Minot bomber crews: The Air Force says B-52 crews from the Minot Air Force Base have been part of a 10-day training exercise from Guam to Alaska.

Officials say the B-52s flew nonstop from Guam and Louisiana to the Pacific Alaska Range Complex, where they simulated dropping their payloads.

About 300 airmen from Minot base's 5th Bomb Wing currently are deployed to Guam as part of a four-month rotation.

Col. Parker Northrup III is the commander of the 5th Operations Group at the Minot base. He says crews from the base are involved in missions all the way from Alaska to Australia and throughout the Pacific Rim.

Northrop says the crews face different maintenance challenges because of the different climates. He says they're not used to "86 degrees every day for five months."

Suspect's medical bills: Officials estimate medical bills are close to $1 million for a man who was shot by police after he allegedly abducted a Fargo woman in April.

Officials in Moorhead and Clay County, Minn., breathed a sigh of relief when federal authorities assumed responsibility for Vincent Degidio Jr.'s hospital bills.

The cost of treatment provided to Degidio in Fargo before he was transferred to a federal prison hospital in South Carolina is estimated at $63,000.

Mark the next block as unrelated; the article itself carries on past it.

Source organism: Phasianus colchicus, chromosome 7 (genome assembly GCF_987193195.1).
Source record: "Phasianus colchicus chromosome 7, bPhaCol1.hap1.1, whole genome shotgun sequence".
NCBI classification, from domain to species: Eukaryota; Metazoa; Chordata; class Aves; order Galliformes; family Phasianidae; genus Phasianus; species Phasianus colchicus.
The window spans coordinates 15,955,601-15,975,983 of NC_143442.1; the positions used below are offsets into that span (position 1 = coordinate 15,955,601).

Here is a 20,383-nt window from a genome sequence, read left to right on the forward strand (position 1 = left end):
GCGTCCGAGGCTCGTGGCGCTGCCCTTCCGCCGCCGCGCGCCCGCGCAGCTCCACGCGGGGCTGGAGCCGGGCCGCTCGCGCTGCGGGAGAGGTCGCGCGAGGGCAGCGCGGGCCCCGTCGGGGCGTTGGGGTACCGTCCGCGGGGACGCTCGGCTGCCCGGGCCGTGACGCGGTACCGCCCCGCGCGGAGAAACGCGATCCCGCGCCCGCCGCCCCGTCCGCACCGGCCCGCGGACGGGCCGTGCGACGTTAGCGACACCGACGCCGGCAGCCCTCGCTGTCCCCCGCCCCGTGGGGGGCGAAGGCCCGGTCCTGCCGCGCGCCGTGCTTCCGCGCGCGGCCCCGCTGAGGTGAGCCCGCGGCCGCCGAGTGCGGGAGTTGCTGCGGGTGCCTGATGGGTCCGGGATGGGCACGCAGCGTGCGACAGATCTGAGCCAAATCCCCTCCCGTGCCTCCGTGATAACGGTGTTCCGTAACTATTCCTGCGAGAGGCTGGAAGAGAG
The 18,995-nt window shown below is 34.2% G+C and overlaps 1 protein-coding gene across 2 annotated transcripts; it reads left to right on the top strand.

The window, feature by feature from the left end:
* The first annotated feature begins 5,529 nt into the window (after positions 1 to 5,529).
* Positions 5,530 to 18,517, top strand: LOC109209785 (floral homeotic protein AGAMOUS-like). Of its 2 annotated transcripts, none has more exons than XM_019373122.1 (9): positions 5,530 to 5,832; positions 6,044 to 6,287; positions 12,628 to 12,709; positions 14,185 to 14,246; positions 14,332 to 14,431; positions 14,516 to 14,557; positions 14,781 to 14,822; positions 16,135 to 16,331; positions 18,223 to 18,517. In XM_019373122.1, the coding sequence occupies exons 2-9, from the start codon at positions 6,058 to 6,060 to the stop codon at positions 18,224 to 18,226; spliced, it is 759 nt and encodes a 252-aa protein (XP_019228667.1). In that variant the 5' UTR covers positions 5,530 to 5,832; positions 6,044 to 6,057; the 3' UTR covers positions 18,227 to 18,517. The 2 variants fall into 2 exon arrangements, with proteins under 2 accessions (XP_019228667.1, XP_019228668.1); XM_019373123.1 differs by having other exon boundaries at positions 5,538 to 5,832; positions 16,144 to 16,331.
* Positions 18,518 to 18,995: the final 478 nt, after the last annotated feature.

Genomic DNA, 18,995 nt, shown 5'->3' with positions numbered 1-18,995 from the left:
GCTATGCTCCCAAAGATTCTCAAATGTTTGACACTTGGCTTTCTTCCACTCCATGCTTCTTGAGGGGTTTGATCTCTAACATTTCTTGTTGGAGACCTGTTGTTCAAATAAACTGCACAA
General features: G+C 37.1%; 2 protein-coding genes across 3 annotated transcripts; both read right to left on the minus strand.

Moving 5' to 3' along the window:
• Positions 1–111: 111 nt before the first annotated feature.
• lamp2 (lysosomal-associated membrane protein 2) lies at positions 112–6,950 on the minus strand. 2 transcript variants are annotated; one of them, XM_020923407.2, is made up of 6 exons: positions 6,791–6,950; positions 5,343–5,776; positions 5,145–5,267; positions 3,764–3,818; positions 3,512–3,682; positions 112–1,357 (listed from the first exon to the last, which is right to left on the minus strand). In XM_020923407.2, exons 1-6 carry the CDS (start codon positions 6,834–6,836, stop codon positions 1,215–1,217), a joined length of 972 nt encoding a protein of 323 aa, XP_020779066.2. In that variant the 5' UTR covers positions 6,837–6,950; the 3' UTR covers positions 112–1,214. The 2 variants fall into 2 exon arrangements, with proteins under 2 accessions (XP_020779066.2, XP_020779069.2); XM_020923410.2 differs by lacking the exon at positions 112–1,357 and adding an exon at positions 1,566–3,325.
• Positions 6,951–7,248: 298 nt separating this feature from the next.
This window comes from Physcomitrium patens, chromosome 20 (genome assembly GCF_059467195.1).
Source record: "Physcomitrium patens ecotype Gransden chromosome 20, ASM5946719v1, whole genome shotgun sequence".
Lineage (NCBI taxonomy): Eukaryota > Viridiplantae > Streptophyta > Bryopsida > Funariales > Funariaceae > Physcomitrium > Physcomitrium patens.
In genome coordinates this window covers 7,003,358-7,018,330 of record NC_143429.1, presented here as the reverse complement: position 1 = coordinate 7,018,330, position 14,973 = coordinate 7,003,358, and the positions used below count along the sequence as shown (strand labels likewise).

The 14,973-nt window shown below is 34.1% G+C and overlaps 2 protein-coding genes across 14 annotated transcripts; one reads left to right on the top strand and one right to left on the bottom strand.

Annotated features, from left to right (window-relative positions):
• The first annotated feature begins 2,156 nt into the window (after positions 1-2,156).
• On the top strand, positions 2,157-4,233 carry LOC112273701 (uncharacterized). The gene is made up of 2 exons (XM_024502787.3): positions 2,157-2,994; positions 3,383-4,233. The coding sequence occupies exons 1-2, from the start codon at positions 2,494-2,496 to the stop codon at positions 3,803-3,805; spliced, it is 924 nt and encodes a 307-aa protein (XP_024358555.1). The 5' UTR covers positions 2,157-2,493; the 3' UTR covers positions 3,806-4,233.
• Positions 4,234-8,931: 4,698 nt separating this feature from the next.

Moorhead and Clay County plan to split it evenly.

The county has already paid the entire bill out of its unanticipated expenses fund, said Michelle Winkis, an assistant Clay County attorney. Moorhead city officials will reimburse the county, she said.

Authorities say Degidio kidnapped a Fargo woman at gunpoint and forced her to drive to Moorhead. She got away and he was wounded in a shootout with police.

Degidio remains in a medical facility. Moorhead Police Chief David Ebinger estimates those costs are reaching as much as $1 million.

Degidio is charged in federal court with kidnapping, being a felon in possession of a firearm and using a firearm to commit a violent crime.

"Federal intervention saved the taxpayers from significantly higher bills that would have been associated with this case," said Moorhead City Manager Michael Redlinger. "It was very expensive medical care, so it was important to keep the cost as limited as possible."

Heroin operation: Burleigh County (N.D.) authorities say they've charged four people in an alleged heroin operation in which the drug was packaged in latex balloons.

Sheriff's Lt. Nick Sevart said the four were arrested Tuesday at a traffic stop. They're identified as Ted Pierce, Nathan Vanous, Kevin Tormey and Angela Burmhagen.


Pierce faces the bulk of the charges. They include delivery and possession of heroin and tampering with evidence.

Prosecutor Julie Lawyer said Pierce is hospitalized after allegedly swallowing heroin to conceal it from authorities.

The other suspects face charges ranging from delivery of heroin to possession of drug paraphernalia, including the latex balloons.